Potty Training Part 2

Now that you have had some time to assess the readiness of your child, it’s time to move on to another assessment of sorts! Does it seem like there is a lot of work before you even get started?! There is! The most important part of potty training is actually the assessment and planning you do as a parent or caregiver before you even bring your little one into the mix! Take some time to consider any circumstances in your life and family that could adversely affect your child and derail your plan.

What types of circumstances Can Adversely Affect a Child’s Readiness to Toilet Train?

Sometimes, the developmental indicators show us that a child is ready to begin the toilet training process, but there may be factors that are not related to the child’s development, that could negatively influence the success of the toilet training. Below are some examples of factors which may indicate that a decision needs to be made about whether to proceed with the training or wait for a better time.

Have there been any recent changes in the household that seem difficult for the child?

Is there a new baby in the family?

Has the child, or the parents, recently had a serious illness?

Have the child’s parents recently separated or divorced?

Has there been death in the family?

Has the family moved recently?

Have there been any changes in the child’s care?

Did the child just begin attending a Pre-School or child care program?

Did the child recently change Pre-Schools or child care programs?

Does the child have a new child care provider or caregiver?

Did the child recently move to a new room in the child care program?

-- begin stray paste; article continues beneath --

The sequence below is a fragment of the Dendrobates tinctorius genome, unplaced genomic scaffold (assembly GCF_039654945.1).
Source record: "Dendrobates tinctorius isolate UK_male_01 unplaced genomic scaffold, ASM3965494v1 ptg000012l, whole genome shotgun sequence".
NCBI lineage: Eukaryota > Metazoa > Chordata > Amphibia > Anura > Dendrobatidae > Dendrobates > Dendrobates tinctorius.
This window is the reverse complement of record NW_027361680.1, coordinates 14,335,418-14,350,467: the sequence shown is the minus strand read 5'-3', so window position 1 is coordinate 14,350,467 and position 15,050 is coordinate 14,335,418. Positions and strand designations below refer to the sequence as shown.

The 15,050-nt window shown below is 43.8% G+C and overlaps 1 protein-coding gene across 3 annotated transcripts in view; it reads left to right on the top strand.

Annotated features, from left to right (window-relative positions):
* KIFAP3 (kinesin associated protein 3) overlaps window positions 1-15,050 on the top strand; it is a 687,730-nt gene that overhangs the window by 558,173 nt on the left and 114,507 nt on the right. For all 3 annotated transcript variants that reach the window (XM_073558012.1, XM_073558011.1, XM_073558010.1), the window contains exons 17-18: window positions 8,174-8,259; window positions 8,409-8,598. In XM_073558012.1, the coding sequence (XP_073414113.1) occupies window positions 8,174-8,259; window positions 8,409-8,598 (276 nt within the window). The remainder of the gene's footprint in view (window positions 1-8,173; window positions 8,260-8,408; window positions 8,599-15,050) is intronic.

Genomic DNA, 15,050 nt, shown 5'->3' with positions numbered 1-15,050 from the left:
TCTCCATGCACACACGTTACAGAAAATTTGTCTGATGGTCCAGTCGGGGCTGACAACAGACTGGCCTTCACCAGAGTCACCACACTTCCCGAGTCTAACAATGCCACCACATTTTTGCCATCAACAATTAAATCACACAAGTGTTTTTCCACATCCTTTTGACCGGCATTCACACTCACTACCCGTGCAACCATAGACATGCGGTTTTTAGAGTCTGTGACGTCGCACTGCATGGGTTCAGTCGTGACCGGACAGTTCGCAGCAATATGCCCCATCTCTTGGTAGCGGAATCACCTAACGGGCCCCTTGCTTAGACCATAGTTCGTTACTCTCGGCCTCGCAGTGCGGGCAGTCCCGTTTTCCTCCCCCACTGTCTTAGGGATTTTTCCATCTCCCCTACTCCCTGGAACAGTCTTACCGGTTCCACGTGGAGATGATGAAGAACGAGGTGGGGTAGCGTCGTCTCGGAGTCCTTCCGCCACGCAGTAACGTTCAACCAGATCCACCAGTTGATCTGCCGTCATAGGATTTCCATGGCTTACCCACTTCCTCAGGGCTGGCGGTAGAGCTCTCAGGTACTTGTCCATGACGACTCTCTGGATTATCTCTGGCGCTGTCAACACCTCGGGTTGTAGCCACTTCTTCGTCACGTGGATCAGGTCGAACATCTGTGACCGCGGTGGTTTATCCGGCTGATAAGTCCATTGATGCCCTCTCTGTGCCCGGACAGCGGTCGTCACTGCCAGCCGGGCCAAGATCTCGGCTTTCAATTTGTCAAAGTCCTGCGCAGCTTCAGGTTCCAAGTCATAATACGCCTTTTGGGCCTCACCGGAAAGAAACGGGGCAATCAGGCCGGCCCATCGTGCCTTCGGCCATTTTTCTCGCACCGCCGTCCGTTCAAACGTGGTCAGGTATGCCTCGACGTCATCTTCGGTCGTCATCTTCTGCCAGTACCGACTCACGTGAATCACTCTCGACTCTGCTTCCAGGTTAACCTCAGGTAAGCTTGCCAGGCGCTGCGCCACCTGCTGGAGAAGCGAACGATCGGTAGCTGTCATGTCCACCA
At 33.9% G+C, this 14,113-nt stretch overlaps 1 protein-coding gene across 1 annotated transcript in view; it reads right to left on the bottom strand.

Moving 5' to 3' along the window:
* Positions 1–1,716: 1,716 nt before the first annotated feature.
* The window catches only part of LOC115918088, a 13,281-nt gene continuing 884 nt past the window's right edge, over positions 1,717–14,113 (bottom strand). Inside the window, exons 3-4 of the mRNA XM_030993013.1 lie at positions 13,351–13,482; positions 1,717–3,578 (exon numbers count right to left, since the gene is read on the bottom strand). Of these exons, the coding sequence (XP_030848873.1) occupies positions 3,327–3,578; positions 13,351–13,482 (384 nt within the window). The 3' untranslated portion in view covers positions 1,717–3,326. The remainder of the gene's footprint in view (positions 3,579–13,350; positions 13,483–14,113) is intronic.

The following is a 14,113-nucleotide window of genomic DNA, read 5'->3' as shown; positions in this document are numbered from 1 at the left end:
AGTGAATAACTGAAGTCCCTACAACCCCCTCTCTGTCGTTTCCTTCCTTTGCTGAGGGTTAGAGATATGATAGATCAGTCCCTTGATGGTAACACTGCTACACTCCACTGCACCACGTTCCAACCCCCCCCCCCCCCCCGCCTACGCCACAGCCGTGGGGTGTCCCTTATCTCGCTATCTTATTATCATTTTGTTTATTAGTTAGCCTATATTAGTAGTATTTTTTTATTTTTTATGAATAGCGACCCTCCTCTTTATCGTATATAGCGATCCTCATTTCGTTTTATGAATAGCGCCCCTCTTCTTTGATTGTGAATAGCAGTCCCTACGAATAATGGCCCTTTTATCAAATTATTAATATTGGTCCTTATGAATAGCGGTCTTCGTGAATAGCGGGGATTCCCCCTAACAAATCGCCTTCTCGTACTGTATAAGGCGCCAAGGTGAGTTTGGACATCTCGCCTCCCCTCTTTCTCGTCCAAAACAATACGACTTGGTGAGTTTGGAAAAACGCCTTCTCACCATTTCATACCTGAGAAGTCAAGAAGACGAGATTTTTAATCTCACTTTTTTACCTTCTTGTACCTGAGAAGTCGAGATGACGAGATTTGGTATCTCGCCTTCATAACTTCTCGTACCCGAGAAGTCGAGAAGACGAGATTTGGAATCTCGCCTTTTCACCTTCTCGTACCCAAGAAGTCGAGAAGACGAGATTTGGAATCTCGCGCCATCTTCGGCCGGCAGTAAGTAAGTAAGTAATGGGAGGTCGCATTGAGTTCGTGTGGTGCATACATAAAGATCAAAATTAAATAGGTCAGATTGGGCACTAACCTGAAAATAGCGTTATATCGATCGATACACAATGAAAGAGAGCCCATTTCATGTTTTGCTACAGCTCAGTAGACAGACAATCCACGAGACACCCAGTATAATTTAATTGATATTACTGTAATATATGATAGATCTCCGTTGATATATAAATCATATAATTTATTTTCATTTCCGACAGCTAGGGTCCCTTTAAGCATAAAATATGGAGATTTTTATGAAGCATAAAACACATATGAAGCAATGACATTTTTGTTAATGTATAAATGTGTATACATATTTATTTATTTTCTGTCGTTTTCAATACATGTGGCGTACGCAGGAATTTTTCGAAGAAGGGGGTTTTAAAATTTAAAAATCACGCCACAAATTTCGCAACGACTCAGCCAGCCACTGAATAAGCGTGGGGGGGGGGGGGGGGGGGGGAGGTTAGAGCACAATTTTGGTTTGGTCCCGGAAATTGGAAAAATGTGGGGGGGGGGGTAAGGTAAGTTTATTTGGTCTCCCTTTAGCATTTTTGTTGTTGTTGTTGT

Did the child recently change the bed she/he sleeps in at home?

Is the child in a ‘negative phase’ (you know that phase!) where he/she refuses to do things, argues, is trying to ‘control’ his/her life, and generally resists adult direction? If any of these are factors for you and your child, waiting a little longer to toilet train may be a good decision, rather than getting into a power struggle.

Preparation & Possible Problems to Avoid

The seat, either in a potty chair, or that fits on the toilet, should be ‘child sized’ so your little one isn’t afraid of falling in.

If your child is on the toilet, make sure you have a step stool to place under her/his feet to help her/him to feel secure.

Modify the type of clothing your child wears for a little while, to make training easier: Elastic waist, loose fitting pants, and waist length shirts, help your child to get ready to use the toilet, and avoid accidents when clothing gets in the way.

Use padded training pants or regular underwear when you begin training, continuing to use diapers or pull-ups sends mixed messages and confuses the child.

Your child will have accidents when you are toilet training, be sure you have extra clothing, including underwear/training pants, extra pants, socks, and shoes readily available at home, and be sure to send a couple of sets to Preschool or daycare.
Happy planning, parents! We will share one last post with some guidelines and things to consider as you move into the implementation phase of your potty training!